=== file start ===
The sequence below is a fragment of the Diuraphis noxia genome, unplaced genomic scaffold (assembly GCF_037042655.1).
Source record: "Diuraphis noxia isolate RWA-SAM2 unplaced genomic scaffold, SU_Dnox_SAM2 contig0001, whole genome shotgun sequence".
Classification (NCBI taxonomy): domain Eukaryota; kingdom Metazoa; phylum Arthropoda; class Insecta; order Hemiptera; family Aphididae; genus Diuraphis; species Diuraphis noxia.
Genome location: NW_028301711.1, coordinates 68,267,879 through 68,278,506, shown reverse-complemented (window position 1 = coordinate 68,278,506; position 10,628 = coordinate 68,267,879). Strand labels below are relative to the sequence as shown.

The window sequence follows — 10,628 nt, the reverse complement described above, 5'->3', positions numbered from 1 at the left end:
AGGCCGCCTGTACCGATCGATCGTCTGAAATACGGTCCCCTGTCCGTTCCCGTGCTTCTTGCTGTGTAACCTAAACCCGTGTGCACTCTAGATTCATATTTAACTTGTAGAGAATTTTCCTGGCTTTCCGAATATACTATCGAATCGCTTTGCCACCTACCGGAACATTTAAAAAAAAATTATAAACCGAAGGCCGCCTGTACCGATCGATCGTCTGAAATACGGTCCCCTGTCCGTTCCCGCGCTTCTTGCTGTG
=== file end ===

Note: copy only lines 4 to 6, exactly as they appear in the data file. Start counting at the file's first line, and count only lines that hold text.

Genome location: NW_028301711.1, coordinates 68,267,879 through 68,278,506, shown reverse-complemented (window position 1 = coordinate 68,278,506; position 10,628 = coordinate 68,267,879). Strand labels below are relative to the sequence as shown.

The window sequence follows — 10,628 nt, the reverse complement described above, 5'->3', positions numbered from 1 at the left end:
AGGCCGCCTGTACCGATCGATCGTCTGAAATACGGTCCCCTGTCCGTTCCCGTGCTTCTTGCTGTGTAACCTAAACCCGTGTGCACTCTAGATTCATATTTAACTTGTAGAGAATTTTCCTGGCTTTCCGAATATACTATCGAATCGCTTTGCCACCTACCGGAACATTTAAAAAAAAATTATAAACCGAAGGCCGCCTGTACCGATCGATCGTCTGAAATACGGTCCCCTGTCCGTTCCCGCGCTTCTTGCTGTG